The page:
Euroscepticism has become a fringe movement within the Labour Party. Once a fashionable and popular cause, the reds are now mostly a pro-EU party. Brussels gained this popularity during Margaret Thatcher's premiership.

The Tory prime minister took on the unions and radically reformed Britain's employment laws. Labour and the Trades Union Congress (TUC) eventually turned to the continent in a bid, as they saw it, to protect the workplace from the Iron Lady.

Long gone are the days of Michael Foot campaigning for a Brexit from the European Economic Community (EEC) or Tony Benn, then Labour industry secretary, clashing with Harold Wilson ahead of the 1975 referendum on the UK's membership of the EEC.

But there is an old guard keeping the Labour Eurosceptic cause alive and, with David Cameron's promised referendum on the UK's membership on the cards, they have set up their own pressure group – Labour for Britain.

The organisation was co-founded by former sports minister Kate Hoey, Blackley and Broughton MP Graham Stringer and Luton North MP Kelvin Hopkins. The group also boasts the support of Labour donor John Mills, who serves as Labour in Britain secretary. He told IBTimes UK the organisation has a "change or go" strategy.

"We're open minded as to whether we should stay in or go, but it depends on very much how Cameron's negotiations go [with Brussels]. At the moment, it doesn't look like there are going to be any significant changes at all, which we think is very disappointing," Mills said.

He disclosed that if the prime minister is not able to secure substantial concessions from the EU, Labour for Britain would likely campaign for a Brexit. "We're not in that position yet, but if things don't buck up we might finish up there," the businessman said.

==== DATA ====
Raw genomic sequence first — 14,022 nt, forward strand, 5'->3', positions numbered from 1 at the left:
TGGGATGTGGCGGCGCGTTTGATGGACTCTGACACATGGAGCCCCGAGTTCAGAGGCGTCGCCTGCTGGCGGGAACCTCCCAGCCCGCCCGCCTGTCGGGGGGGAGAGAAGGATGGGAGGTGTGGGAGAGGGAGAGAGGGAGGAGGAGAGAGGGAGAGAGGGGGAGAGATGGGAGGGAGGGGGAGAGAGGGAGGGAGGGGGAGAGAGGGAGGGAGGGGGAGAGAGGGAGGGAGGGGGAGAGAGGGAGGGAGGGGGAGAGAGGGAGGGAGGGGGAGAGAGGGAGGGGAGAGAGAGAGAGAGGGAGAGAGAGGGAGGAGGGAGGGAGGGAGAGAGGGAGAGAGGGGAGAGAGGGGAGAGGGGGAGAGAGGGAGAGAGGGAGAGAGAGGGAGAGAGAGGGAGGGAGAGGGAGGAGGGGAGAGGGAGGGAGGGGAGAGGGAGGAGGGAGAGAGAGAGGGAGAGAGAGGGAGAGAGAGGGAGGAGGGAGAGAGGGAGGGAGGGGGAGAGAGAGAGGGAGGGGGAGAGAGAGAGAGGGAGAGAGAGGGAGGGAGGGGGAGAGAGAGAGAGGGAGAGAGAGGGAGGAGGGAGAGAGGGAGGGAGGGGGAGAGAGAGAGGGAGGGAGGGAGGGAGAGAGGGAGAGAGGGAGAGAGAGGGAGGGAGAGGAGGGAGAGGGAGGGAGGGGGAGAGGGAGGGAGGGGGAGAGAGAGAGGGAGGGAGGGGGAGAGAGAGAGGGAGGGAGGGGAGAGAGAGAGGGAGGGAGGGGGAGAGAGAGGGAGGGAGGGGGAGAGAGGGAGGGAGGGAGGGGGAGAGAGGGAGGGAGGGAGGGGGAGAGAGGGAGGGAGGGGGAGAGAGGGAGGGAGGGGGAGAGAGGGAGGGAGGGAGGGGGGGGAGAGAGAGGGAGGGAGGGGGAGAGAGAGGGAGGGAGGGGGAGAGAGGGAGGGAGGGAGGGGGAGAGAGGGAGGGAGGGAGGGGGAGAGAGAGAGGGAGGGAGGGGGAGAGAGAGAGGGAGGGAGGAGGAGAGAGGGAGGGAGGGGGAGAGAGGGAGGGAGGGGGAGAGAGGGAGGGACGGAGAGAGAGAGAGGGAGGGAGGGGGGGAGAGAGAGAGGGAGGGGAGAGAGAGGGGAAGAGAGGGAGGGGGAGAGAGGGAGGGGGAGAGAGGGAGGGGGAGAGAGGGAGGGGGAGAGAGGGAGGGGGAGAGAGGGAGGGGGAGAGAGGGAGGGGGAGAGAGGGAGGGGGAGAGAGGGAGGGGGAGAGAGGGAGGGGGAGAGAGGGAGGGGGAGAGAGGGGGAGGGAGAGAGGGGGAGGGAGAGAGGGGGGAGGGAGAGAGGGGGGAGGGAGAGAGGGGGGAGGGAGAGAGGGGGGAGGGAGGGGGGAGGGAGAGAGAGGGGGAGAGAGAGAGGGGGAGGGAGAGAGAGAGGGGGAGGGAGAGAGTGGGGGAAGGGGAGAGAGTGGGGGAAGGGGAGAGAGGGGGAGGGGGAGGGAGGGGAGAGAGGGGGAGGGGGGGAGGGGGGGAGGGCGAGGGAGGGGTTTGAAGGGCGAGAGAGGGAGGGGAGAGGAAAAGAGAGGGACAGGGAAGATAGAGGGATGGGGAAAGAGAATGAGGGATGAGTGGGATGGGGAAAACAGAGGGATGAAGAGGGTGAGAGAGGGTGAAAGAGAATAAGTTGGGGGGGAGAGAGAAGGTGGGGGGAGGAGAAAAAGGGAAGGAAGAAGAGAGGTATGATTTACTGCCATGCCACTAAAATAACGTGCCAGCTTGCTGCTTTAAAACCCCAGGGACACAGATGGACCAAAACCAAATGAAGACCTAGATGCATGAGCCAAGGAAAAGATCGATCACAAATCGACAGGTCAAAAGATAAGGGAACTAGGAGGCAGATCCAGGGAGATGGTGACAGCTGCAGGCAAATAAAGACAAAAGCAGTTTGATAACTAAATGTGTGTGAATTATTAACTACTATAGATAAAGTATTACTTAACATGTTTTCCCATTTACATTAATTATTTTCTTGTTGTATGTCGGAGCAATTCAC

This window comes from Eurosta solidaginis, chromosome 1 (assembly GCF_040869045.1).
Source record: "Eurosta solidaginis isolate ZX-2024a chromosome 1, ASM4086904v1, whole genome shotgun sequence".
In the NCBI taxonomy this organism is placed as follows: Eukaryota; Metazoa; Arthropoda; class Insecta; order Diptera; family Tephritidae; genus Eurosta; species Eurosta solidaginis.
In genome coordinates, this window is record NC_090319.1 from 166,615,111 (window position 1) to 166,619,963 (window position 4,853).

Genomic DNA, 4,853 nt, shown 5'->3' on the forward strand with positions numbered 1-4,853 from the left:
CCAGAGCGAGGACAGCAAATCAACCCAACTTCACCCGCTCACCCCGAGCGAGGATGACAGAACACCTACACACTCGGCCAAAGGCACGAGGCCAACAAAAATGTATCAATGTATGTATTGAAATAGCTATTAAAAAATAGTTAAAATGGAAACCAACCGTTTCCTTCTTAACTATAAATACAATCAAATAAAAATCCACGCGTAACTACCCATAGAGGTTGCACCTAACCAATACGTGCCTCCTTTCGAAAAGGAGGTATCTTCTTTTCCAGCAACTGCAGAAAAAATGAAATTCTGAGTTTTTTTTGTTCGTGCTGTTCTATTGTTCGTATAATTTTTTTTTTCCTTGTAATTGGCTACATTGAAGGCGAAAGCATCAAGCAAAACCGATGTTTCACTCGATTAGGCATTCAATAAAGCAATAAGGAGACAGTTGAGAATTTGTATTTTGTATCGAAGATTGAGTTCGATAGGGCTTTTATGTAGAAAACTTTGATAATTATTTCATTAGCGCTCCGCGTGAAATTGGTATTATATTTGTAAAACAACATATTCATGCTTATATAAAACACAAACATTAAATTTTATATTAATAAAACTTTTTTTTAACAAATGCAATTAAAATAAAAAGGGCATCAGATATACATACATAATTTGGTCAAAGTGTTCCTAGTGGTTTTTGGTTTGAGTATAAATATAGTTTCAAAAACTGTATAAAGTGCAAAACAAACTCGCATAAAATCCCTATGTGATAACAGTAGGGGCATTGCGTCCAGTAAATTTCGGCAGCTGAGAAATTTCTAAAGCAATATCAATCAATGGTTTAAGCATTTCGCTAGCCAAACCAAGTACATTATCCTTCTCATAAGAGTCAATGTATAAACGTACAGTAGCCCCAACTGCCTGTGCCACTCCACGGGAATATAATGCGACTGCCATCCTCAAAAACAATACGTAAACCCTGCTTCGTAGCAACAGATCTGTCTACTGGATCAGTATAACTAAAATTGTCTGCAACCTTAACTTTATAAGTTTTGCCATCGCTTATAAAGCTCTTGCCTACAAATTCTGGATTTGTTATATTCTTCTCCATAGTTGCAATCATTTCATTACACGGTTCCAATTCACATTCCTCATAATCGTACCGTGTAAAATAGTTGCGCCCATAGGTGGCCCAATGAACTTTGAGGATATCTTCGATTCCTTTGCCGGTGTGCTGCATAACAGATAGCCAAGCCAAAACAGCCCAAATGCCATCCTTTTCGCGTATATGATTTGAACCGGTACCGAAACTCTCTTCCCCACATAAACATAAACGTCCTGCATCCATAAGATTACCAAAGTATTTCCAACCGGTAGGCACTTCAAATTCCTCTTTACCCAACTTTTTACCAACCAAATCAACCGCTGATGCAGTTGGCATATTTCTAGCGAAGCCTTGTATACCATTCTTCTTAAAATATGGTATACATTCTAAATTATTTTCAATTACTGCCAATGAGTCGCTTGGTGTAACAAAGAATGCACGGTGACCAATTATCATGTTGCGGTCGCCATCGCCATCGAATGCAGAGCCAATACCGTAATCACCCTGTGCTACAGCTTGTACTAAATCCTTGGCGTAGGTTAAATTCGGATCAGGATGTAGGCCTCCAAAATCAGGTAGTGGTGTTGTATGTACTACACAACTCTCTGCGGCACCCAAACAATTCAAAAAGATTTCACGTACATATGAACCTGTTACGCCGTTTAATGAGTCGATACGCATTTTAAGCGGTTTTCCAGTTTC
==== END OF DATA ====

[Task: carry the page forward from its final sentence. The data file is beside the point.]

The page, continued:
The group is just one of the EU-related organisations Mills has been involved with. He is a co-chairman of Business for Britain, the campaign group led by lobbying supremo Matthew Elliott (of Big Brother Watch, Taxpayers' Alliance and NOtoAV fame), is secretary to the Labour Euro-Safeguards Campaign group and was chairman of the Labour for a Referendum campaign.

One-man band

But the man doing the day-to-day running of Labour for Britain is Brendan Chilton. The campaign director ran as a parliamentary candidate for Labour in the Tory safe seat of Ashford at the general election and, like Mills, was previously involved with Labour for a Referendum campaign.

Chilton is a one-man band at the moment and commutes between Kent and London, while meeting Mills once a fortnight. He told IBTimes UK the number of staff will probably top out at a handful as the campaign grows.

"We are regularly contacting all Labour MPs, peers and council leaders and member of the Scottish parliament. But the first real big event is going to be the Labour annual conference, where we will try to influence debate within the Labour party," Chilton said.

He revealed "a couple of hundred" people have contacted Labour for Britain since news of its establishment broke and "up to 15 MPs" are interested in joining the organisation.

"We are not going to get as many as the Conservatives because there are obviously far more people who are concerned about the EU within the Conservative Party than the Labour parliamentary party, but we think, as we go along, we may exceed those numbers," he said.

Chilton admits the organisation is in its earlier stages. The group's website, usually a must-have calling card for any campaign in the age of the internet, is "under construction as we speak" and the campaign director is on the hunt for a "suitable and affordable" office in the capital.

But Labour for Britain will face stiff competition inside its own party as Alan Johnson, the popular former home secretary, is reportedly set to lead Labour's independent pro-EU campaign.

The 65-year-old, with his working-class and trade union credentials, represents a clear and present danger to the Eurosceptic cause. After all, he described the referendum vote to The Guardian as the "most important political decision" of his lifetime.

But could the pro-EU tide on the left be turning? The Rail, Maritime and Transport Workers (RMT) union has voted to campaign for a Brexit and the treatment of Greece's left-wing government by Brussels recently has pushed some British social democrats towards Euroscepticism.